Garden teaches Grant Street students from the ground up
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Charlie Bermant/Peninsula Daily News
Grant Street Elementary students Jojo Kitcart, left, and Eunice Lee, both 8, examine seeds during a gardening lesson that is meant to teach kids about nutrition and its origins.

By Charlie Bermant
Peninsula Daily News

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PORT TOWNSEND — A small patch of land next to Grant Street Elementary School is being used as a garden, both to teach kids how to grow food and to enjoy it when it comes out of the ground.

“The kids love to be outside,” said Cheryl Garrett, who teaches students in second and third grades at the school at 1637 Grant St., “and they realize where food comes from and how they can grow it.”

Instructor Candice Cosler, program and school garden director with the Jefferson County Farm to Schools Coalition, offers kids both practical instruction about planting vegetables and the scientific background about how the process works.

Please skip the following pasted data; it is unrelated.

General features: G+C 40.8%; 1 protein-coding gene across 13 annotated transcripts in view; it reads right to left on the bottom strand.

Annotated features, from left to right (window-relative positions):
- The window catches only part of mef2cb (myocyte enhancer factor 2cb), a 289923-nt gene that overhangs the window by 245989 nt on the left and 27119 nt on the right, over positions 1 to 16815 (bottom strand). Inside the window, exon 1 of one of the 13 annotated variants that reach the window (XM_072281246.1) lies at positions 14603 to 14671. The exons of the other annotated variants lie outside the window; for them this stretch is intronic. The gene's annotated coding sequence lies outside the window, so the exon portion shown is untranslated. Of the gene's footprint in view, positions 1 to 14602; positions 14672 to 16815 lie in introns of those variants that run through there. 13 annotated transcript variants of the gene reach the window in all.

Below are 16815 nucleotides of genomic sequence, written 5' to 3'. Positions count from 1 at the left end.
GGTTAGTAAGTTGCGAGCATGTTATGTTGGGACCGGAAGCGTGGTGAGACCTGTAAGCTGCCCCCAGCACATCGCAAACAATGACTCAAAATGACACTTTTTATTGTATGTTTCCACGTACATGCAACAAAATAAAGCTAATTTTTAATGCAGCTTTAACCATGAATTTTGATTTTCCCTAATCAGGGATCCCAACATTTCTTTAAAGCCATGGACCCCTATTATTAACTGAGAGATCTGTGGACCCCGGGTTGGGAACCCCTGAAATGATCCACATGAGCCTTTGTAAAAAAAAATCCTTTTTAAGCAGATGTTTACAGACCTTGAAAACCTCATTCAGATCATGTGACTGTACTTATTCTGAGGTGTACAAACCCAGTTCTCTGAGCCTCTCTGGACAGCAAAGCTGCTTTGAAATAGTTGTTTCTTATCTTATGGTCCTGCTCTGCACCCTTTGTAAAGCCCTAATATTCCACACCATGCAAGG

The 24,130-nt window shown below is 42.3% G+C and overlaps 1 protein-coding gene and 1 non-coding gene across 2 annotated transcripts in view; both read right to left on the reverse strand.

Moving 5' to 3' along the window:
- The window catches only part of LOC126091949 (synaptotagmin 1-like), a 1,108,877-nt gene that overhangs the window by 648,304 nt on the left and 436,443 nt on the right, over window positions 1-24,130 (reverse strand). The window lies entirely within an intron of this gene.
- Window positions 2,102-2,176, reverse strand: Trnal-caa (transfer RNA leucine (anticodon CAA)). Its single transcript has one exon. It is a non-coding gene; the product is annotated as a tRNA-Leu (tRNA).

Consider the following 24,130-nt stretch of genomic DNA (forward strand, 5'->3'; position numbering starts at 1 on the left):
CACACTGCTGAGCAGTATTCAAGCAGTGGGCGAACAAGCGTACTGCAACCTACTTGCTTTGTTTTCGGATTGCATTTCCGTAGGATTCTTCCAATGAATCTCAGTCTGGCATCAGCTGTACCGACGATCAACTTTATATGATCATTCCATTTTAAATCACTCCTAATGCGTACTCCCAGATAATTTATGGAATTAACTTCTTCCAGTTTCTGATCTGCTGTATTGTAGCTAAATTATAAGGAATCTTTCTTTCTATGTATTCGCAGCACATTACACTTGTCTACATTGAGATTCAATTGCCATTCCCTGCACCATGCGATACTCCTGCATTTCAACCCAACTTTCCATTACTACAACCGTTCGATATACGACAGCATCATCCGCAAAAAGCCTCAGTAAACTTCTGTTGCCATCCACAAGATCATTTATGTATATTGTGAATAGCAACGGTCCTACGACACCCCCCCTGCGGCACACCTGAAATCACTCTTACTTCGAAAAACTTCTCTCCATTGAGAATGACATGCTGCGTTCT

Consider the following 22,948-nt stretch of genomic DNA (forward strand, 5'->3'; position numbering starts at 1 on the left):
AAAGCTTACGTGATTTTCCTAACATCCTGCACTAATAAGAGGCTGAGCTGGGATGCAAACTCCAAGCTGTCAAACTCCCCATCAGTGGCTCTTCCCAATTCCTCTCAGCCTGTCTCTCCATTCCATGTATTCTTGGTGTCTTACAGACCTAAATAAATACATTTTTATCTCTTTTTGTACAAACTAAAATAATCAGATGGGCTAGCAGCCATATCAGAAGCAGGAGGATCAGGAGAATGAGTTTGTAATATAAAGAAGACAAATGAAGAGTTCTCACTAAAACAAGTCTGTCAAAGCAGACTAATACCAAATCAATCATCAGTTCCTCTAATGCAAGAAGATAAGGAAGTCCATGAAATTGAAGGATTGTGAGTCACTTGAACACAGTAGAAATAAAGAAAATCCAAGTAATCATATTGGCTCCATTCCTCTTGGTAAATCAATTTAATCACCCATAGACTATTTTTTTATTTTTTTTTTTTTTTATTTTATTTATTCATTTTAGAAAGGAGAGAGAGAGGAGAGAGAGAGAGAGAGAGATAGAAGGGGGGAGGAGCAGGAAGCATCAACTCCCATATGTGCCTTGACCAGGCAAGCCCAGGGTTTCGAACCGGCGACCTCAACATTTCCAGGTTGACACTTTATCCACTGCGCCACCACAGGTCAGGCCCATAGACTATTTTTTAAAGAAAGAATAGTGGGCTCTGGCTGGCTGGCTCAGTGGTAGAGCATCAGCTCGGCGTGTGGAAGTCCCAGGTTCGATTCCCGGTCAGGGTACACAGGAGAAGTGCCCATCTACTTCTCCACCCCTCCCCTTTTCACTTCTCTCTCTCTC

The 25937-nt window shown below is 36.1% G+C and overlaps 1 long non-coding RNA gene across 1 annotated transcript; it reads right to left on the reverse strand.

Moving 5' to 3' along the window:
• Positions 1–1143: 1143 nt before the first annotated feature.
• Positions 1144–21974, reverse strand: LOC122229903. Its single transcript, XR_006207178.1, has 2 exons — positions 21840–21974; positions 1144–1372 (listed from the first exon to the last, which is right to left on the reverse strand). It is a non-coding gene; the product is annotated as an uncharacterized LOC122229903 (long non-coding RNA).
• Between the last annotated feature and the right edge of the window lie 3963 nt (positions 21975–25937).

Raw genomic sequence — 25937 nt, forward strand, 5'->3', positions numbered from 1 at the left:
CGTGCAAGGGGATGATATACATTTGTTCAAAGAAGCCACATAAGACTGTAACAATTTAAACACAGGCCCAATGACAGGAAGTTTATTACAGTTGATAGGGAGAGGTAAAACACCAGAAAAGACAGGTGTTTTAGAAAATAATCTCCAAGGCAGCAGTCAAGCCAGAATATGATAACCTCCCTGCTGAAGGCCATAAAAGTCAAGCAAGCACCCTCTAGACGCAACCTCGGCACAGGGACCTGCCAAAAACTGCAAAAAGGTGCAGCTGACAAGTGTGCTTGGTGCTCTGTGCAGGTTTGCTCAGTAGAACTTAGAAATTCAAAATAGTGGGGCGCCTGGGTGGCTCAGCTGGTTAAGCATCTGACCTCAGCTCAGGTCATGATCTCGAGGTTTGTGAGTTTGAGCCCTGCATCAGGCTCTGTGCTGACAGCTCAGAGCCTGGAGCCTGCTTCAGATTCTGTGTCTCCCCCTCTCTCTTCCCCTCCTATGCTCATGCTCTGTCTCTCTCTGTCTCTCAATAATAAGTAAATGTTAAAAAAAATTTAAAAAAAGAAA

Cosler asked second- and third-graders Thursday what “dormant” meant, and a boy immediately responded, “It's like they are asleep.”

Principal Mary Sepler said the program is designed to help the school comply with new standards for science instruction that go into effect next year.

“A lot of what the kids learn outdoors incorporates into their work in the classroom,” Sepler said.

“They learn the science, and then they have to write about what they've learned so it helps them learn both science and writing.”

Nutrition is an important component, Sepler said.

“The kids learn about what they gain from good nutrition, and they find out that they like eating things like kale,” she said.

“It builds their awareness of health.”

Sepler said the program is a partnership between the school and the farm-to-school coalition.

It costs about $8,000 a year and is subsidized by the Port Townsend School District, the Parent-Teacher Association and other sources, including grant funding.

Custom-made “I Dig It” buttons, which are on sale at the school and in locations around town for $5 each, also subsidize the program.

“The most important thing is that the kids learn how to eat correctly,” Sepler said.

The farm-to-schools coalition is a community-based group working to improve the nutritional value of food served in schools. It also has a partnership with the Quilcene School Garden.

For more information about the Jefferson County Farm-to-School Coalition, visit

For more about Grant Street Elementary, visit

Jefferson County Reporter Charlie Bermant can be reached at 360-385-2335 or at

Last modified: April 11. 2013 6:12PM
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